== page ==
A proposed “Higher Education Equality Act,” designed to end most affirmative action programs at state colleges and universities, fell one vote short of passage in the Senate Education Committee on Wednesday.
The bill by Sen. Jim Summerville, R-Dickson, (SB8) had been debated at length over two previous weekly meetings of the panel with officials of the University of Tennessee and Board of Regents systems saying it could have unintended consequences hurting various college endeavors.
Before the final vote, the committee adopted an amendment proposed by Sen. Stacey Campfield, R-Knoxville, that he described as addressing “every single objection” raised by higher education officials.
Still, only Campfield and three other senators voted for the bill on final vote. Two voted no and three abstained. A bill requires five yes votes to move out of the committee.
The Cleveland City Council deadlocked Monday on a nonbinding request that Councilman Charlie McKenzie resign over racial slurs he allegedly made while working for the Bradley County Sheriff’s Office, according to the Chattanooga TFP. The council voted 3-3 on a proposal of formal disapproval of McKenzie’s actions and a call for him to abandon his position as District 1 councilman. Councilmen Bill Estes, Avery Johnson and Richard Banks supported the measures; Councilmen David May, Dale Hughes and George Poe opposed them
The proposed sanctions, introduced by Estes, came two weeks after McKenzie, fellow councilmen and members of the Bradley County NAACP met about the situation. At that meeting, McKenzie said he apologized if he had ever said anything to offend anyone.
“I’ve said and I’ve said and I’ve said,” McKenzie responded Monday to a request for a statement.
Two white deputies with the sheriff’s office, Anthony Liner and Kristi Barton, both of whom worked alongside McKenzie when he served as a part-time deputy, filed statements Jan. 18 about racial slurs they maintain they heard McKenzie make, records show.
“Over the last several months, while training Deputy Charlie McKenzie, I have heard him make a number of derogatory statements regarding race,” Liner wrote. “I have heard him refer to African-Americans as spook, coon, spade and n —- .”
State and national NAACP leaders held a news conference Saturday in opposition to Tennessee’s voter identification law, which passed last May. The Tennessean reports they said the law, which requires residents to submit a photo ID to vote, is a “racial disparity issue.” “This state is seeking to go back to the days before we had the Voting Rights Act of 1965,” said NAACP state President Gloria Sweetlove. “We stand here and ask every person to fight with us.”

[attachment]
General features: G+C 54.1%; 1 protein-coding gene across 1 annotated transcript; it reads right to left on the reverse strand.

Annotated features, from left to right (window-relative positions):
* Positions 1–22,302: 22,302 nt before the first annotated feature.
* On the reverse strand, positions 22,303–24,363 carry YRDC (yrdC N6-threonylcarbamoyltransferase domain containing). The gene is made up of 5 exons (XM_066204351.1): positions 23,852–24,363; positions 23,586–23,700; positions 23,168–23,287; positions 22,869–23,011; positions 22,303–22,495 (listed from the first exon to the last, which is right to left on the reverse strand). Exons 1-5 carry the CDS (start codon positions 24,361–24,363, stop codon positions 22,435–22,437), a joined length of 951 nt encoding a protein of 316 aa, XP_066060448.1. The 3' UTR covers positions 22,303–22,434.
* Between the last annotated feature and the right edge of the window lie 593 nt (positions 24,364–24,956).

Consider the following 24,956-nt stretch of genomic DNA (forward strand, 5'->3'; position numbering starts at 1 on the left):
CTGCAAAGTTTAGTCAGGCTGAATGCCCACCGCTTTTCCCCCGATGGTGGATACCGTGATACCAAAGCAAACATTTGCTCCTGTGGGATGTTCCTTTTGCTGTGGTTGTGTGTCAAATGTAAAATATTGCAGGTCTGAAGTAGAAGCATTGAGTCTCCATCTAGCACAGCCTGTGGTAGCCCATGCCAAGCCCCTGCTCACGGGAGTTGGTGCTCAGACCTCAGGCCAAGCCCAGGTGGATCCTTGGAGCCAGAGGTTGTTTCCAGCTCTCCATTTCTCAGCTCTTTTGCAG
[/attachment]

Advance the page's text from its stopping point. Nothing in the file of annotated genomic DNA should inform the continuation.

Under the 1965 law, voting practices and procedures discriminating on the the basis of race, color or language were prohibited. The NAACP’s take on the current law is that it is discriminatory against certain populations, including African-Americans, the poor, immigrants, women and senior citizens.
But proponents of the law, including state Rep. Debra Maggart, R-Hendersonville, say that’s not the case, adding that legislators modeled the Tennessee law after a 2005 Indiana law that has been challenged and upheld in the U.S. Supreme Court.
“In that case, the justices found that the burden for an election to be pure and true was more important than anything,” Maggart said. “The burden of having to go and get a photo ID was not greater than the burden of having a true, honest election.”
State Rep. Tommie Brown, D-Chattanooga, said Friday that Councilman Manny Rico should immediately step down after making what she perceived to be racial remarks in a City Council meeting, reports the Chattanooga TFP. “His comments and his behavior, I was just appalled,” Brown said. “I can’t forget that. I won’t ever forget that.”
Rico said he was expressing his freedom of speech and has no intentions of stepping down.
“Do I get in trouble for speaking the truth for what I feel?” he said Friday.
The controversy started Tuesday night during the City Council’s Legal and Legislative Committee meeting discussion about redistricting. Several council members expressed disappointment in a redistricting plan Brown and other community leaders supported.
Rico abruptly told the audience he felt there were racial overtones in the community group’s presentation. He said he is sick, tired and resentful of racial suggestions and comments.
As a Hispanic, Rico said he has worked hard to earn what he owns.
“White people have been more fair to me than anyone else,” he said. “White people have bent over backward to make right what’s wrong.”